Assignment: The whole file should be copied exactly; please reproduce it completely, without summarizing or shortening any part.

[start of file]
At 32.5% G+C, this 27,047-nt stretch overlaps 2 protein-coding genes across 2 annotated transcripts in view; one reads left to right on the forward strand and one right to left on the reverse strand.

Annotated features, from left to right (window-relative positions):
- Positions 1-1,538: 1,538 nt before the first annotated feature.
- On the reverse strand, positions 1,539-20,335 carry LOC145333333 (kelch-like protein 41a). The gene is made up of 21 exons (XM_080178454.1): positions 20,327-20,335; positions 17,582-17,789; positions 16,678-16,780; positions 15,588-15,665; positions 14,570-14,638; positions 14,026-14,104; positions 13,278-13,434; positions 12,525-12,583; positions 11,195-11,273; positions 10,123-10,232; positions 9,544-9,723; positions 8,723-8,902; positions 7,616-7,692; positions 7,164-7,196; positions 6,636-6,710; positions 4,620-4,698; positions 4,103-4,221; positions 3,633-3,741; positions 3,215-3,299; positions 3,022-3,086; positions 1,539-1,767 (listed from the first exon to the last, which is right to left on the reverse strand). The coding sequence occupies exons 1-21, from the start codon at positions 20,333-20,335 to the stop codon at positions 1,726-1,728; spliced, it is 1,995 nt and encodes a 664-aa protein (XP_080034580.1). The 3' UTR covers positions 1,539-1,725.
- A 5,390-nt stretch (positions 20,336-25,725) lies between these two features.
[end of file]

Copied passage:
At 32.5% G+C, this 27,047-nt stretch overlaps 2 protein-coding genes across 2 annotated transcripts in view; one reads left to right on the forward strand and one right to left on the reverse strand.

Annotated features, from left to right (window-relative positions):
- Positions 1-1,538: 1,538 nt before the first annotated feature.
- On the reverse strand, positions 1,539-20,335 carry LOC145333333 (kelch-like protein 41a). The gene is made up of 21 exons (XM_080178454.1): positions 20,327-20,335; positions 17,582-17,789; positions 16,678-16,780; positions 15,588-15,665; positions 14,570-14,638; positions 14,026-14,104; positions 13,278-13,434; positions 12,525-12,583; positions 11,195-11,273; positions 10,123-10,232; positions 9,544-9,723; positions 8,723-8,902; positions 7,616-7,692; positions 7,164-7,196; positions 6,636-6,710; positions 4,620-4,698; positions 4,103-4,221; positions 3,633-3,741; positions 3,215-3,299; positions 3,022-3,086; positions 1,539-1,767 (listed from the first exon to the last, which is right to left on the reverse strand). The coding sequence occupies exons 1-21, from the start codon at positions 20,333-20,335 to the stop codon at positions 1,726-1,728; spliced, it is 1,995 nt and encodes a 664-aa protein (XP_080034580.1). The 3' UTR covers positions 1,539-1,725.
- A 5,390-nt stretch (positions 20,336-25,725) lies between these two features.